A generalized characterization of persons with disabilities as functionally abnormal enabled them to be addressed collectively for purposes of policy formulation. On the one hand, persons with such anomalies could be discriminated against by policies denying them access to common services or by segregating them into institutions [5, 6]. On the other hand, aggregation of various kinds of biological dysfunction enabled a more positive policy effect: income-related benefits to individuals with impairments who, due to their past or potential social contribution, were judged deserving. For example, after the Civil War, Congress gave veterans with a variety of injuries and illnesses preference as a group for government employment [7]. Later, assistance programs such as the 1920 Civil Vocational Rehabilitation Act [8] were devised to return citizens with the potential to overcome their functional disabilities to the workforce, regardless of how the disability was acquired.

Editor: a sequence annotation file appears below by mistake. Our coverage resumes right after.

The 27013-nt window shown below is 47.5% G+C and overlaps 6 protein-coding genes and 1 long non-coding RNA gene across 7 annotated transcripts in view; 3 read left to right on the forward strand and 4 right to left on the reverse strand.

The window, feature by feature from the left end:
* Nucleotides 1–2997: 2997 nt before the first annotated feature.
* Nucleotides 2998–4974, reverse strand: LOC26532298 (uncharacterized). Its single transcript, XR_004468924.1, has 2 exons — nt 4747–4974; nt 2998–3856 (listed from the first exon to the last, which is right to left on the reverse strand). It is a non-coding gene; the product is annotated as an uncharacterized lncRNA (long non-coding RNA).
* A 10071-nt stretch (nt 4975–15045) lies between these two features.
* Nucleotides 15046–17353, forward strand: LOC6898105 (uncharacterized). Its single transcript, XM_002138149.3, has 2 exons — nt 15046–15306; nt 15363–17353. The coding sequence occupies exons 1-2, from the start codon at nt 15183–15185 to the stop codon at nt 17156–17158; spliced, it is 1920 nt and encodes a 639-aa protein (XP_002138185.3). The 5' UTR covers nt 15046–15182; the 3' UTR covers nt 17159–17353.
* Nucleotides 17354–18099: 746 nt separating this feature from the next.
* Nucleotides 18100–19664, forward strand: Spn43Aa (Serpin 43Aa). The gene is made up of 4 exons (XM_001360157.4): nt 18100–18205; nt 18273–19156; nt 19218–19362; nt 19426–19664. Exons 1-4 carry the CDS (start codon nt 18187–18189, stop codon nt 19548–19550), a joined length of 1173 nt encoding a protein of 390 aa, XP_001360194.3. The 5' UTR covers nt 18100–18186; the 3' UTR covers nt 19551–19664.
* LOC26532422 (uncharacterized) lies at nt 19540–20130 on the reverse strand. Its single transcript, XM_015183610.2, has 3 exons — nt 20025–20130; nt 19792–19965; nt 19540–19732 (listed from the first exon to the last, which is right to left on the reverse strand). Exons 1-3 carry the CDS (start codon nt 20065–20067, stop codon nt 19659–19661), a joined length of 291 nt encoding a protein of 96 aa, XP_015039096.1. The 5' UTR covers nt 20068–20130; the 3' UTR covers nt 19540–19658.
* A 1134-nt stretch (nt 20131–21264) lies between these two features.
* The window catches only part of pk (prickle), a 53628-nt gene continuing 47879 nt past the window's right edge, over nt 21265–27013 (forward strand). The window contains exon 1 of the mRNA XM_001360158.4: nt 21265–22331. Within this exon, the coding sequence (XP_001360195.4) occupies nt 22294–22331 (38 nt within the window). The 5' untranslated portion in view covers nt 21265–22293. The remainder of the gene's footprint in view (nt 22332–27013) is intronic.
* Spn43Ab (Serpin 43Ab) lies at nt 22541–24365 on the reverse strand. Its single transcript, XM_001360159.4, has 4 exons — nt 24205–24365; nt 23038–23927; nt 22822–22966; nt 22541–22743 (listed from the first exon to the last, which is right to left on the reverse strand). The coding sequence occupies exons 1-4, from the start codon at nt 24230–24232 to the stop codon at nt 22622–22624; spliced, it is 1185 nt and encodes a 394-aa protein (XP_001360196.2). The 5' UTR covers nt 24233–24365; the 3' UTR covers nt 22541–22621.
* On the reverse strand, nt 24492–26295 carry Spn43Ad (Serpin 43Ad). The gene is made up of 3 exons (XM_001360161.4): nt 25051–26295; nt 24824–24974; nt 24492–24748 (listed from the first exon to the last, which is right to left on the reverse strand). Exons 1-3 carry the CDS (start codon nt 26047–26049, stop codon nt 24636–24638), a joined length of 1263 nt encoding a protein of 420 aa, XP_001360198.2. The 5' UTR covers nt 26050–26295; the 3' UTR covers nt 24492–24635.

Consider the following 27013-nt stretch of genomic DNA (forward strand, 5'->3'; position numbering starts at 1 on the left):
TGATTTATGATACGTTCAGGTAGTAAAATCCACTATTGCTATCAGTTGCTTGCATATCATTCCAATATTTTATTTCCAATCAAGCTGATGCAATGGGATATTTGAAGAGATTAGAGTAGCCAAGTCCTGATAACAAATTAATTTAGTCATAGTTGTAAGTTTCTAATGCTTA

Between 1954 and 1964, a series of amendments to the 1935 Social Security Act added payment of benefits to persons with illness or injury too severe to work [9-11]. According to a US Social Security Advisory Board report, The Social Security Definition of Disability [12], “When the Social Security Disability Insurance (DI) program was enacted in 1956, it was intended for the ‘totally and permanently disabled,’ a population for whom work was not an option” [13]. To the Social Security Administration (SSA), persons with disabilities were people permanently unable to perform substantial gainful activity due to severe impairment. During Congressional hearings on the Social Security Act amendments, controversies arose about the definition of disability and its implementation through physicians’ testimony [14]. Despite testimony from American Medical Association (AMA) leadership and many other physicians about their doubts that practitioners could deliver objective judgments about disability, as the amendments to the 1935 Social Security Act apparently presumed, federal legislators remained unshakably optimistic. As Georgia Senator Walter F. George declared, “[M]any American doctors are afraid that they cannot determine when a man or a woman is disabled, when the plain requirement is that the disability must be a medically determined physical or mental impairment. …. I think more of the medical profession in this country than to believe that they cannot determine when a man or a woman worker has a permanent and total disability” [15].